13. A portable fetal-EEG recording device for recording ultrasound-induced EEG signals from a fetus in utero, comprising: (a) an ultrasound probe connected to the portable fetal-EEG device, adapted to be placed on an abdomen of a mother of the fetus, to identify the position of the fetus and to localize its head; and said ultrasound probe including computing means running an imaging software to real-time visualize the ultrasound images of the fetus; (b) an ultrasound system to generate constant-wave or pulsed-wave ultrasound signals, or the combination these stimuli of 2-8 MHz frequency (pulse rate frequency: 1 Hz-2 kHz); (c) at least two sensor electrodes adapted to be placed on the mother's abdomen for detecting electrical activity of the brain of a fetus; (d) an amplifier-filter module connected to the at least two sensor electrodes to amplify the brain activity of the fetus detected by the at least two biosensor electrodes; (e) an analog/digital converter converting the analog data to digital data; (f) a portable computer-based quantitative analysis software capable of improving a signal to noise ratio of the digitized spontaneous brain activity data and analyzing the data; (g) a display to real-time demonstrate the raw data and the results of the analysis as an indication of a status of the fetus; (h) an imaging computer software capable of rotating, transforming and projecting the ultrasound images to the abdominal plane, adjust their size to reflect the real size of the fetus proportional to the size of the ultrasound probe, and performing automatic fetal body part (e.g. head) recognition; in order to improve the accuracy and simplify the electrode positioning for the user; and (i) portable computer-based memory to store the data, and being capable of outputting said data for transmission to an external device or network.
14. The portable fetal-EEG recording device as claimed in claim 13, wherein the at least one sensor electrode includes an electrode grid, and one electrode in the grid is used as a reference electrode.
15. The portable fetal-EEG recording device as claimed in claim 13, wherein the computer system includes a filter having a plurality of band pass frequency ranges in an overall frequency range of 1 to 64 Hz.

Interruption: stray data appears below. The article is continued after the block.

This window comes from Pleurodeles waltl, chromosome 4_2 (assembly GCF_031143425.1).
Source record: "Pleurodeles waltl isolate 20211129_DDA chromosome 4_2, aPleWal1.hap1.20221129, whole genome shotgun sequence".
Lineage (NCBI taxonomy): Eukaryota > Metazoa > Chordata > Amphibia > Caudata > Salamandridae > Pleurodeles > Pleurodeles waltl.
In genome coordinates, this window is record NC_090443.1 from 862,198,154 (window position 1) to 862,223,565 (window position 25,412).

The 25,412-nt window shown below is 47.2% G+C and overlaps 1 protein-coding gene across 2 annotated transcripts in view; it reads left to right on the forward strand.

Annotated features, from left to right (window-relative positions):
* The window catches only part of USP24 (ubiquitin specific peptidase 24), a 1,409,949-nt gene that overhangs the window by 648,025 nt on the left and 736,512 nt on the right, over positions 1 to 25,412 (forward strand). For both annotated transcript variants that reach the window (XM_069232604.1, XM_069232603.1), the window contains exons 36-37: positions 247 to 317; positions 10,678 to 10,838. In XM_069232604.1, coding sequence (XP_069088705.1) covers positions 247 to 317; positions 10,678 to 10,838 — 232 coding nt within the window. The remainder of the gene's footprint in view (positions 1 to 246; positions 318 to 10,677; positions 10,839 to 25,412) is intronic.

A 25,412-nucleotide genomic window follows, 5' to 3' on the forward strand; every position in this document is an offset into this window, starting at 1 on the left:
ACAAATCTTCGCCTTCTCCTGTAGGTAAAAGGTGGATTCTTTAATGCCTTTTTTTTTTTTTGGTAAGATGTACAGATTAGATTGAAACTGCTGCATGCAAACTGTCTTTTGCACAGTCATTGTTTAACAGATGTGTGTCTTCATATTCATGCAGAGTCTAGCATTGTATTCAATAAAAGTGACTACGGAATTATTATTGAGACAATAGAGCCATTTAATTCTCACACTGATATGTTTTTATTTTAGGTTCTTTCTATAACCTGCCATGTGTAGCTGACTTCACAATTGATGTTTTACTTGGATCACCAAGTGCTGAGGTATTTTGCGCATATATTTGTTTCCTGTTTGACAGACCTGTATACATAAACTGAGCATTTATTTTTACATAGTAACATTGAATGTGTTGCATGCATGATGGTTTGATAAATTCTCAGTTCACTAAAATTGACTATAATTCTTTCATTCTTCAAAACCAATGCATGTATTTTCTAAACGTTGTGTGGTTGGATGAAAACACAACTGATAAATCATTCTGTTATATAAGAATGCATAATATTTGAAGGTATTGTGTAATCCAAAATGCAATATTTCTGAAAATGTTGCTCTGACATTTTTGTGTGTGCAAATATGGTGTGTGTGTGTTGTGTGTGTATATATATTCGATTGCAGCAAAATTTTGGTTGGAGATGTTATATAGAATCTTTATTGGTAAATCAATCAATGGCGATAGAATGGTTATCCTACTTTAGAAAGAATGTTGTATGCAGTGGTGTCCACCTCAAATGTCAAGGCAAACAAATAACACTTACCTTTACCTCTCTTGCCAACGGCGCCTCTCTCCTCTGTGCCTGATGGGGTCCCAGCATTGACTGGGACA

16. The portable fetal-EEG recording device as in claimed in claim 13, wherein the amplifier-filter module (c) includes an integrator module.
17. The portable fetal-EEG recording device as claimed in claim 13, further comprising: an arrangement comparing the digitized fetal brain activity data to comparative digitized fetal brain activity data from a normal group of fetuses or the fetus' previously recorded own data to determine one of an abnormality and normality of the EEG/ECG signals.
18. A portable fetal-EEG recording device as claimed in claim 13, wherein said control system uses the fetal Doppler ultrasound signals to produce an output representing fetal heart rate.
19. A portable fetal-EEG recording device as claimed in claim 18, further comprising software used by said control system for analyzing the recorded EEG and ECG signals and producing an output representing the states of the fetus, namely sleep, awake or other states, and indicate any of fetal seizures and other abnormal brain activities.
20. The portable fetal-EEG recording device as claimed in claim 13; wherein: the signals are monitored and recorded continuously and over a relatively long period of time, in a range from hours to days; the portable device combined with the fetal EEG detecting device and the ultrasound module, constitutes a small, compact and portable EEG monitoring system, which can make it possible for physicians to follow the maturation of fetal brain activity in a real-time manner during high-risk pregnancies, maternal infections, hypoxia, stress, and other conditions; the raw and analyzed ultrasound-induced and spontaneous fetal EEG data can be compared to reference spontaneous fetal EEG data from a control group to determine one of an abnormality and normality of the brain activity and heart rate of the fetus being monitored; and the portable device provides outputs which can include fetal heart rate, noise and artifact filtered stimulated or spontaneous EEG, ECG and/or integrated EEG signals, and an indication of fetal developmental abnormalities such as intrauterine seizures and other abnormal brain activity.
 This application is a continuation-in-part of U.S. Ser. No.
13/396,233 in the name of the inventor Marianna Kiraly filed on Feb. 14,
2012, now pending, which in turn claims the priority of Provisional
Patent Application Ser. No. 61/627,626, filed on Oct. 14, 2011, in the
name of the inventor Marianna Kiraly.
FIELD OF THE INVENTION
 The present invention relates to basic developmental neuroscience, portable medical obstetric procedures and devices, and more particularly to the non-invasive monitoring of the brain physiology states of a developing human embryo inside the mother's womb.
BACKGROUND OF THE INVENTION